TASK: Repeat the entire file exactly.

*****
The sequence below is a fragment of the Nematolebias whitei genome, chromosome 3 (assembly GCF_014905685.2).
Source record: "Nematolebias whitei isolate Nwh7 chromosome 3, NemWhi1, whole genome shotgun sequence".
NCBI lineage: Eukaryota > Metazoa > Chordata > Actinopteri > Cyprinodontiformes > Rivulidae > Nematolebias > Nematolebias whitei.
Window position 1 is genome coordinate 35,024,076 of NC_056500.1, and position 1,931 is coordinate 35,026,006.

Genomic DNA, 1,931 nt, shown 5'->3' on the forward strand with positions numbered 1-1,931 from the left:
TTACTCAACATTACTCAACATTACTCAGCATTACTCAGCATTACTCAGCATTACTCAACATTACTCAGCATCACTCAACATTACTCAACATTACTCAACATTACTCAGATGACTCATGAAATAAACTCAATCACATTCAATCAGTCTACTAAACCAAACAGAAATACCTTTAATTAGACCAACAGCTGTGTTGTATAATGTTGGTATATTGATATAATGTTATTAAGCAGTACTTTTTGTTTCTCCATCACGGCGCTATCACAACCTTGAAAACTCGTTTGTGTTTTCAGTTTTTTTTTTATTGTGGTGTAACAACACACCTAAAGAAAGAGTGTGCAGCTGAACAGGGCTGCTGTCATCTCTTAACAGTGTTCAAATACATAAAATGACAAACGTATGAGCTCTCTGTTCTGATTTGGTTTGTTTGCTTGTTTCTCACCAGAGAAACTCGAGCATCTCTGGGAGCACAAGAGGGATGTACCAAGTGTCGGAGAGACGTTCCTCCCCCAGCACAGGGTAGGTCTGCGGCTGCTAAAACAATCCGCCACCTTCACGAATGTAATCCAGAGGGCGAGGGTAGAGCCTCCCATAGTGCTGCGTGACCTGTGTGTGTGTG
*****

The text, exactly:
The sequence below is a fragment of the Nematolebias whitei genome, chromosome 3 (assembly GCF_014905685.2).
Source record: "Nematolebias whitei isolate Nwh7 chromosome 3, NemWhi1, whole genome shotgun sequence".
NCBI lineage: Eukaryota > Metazoa > Chordata > Actinopteri > Cyprinodontiformes > Rivulidae > Nematolebias > Nematolebias whitei.
Window position 1 is genome coordinate 35,024,076 of NC_056500.1, and position 1,931 is coordinate 35,026,006.

Genomic DNA, 1,931 nt, shown 5'->3' on the forward strand with positions numbered 1-1,931 from the left:
TTACTCAACATTACTCAACATTACTCAGCATTACTCAGCATTACTCAGCATTACTCAACATTACTCAGCATCACTCAACATTACTCAACATTACTCAACATTACTCAGATGACTCATGAAATAAACTCAATCACATTCAATCAGTCTACTAAACCAAACAGAAATACCTTTAATTAGACCAACAGCTGTGTTGTATAATGTTGGTATATTGATATAATGTTATTAAGCAGTACTTTTTGTTTCTCCATCACGGCGCTATCACAACCTTGAAAACTCGTTTGTGTTTTCAGTTTTTTTTTTATTGTGGTGTAACAACACACCTAAAGAAAGAGTGTGCAGCTGAACAGGGCTGCTGTCATCTCTTAACAGTGTTCAAATACATAAAATGACAAACGTATGAGCTCTCTGTTCTGATTTGGTTTGTTTGCTTGTTTCTCACCAGAGAAACTCGAGCATCTCTGGGAGCACAAGAGGGATGTACCAAGTGTCGGAGAGACGTTCCTCCCCCAGCACAGGGTAGGTCTGCGGCTGCTAAAACAATCCGCCACCTTCACGAATGTAATCCAGAGGGCGAGGGTAGAGCCTCCCATAGTGCTGCGTGACCTGTGTGTGTGTG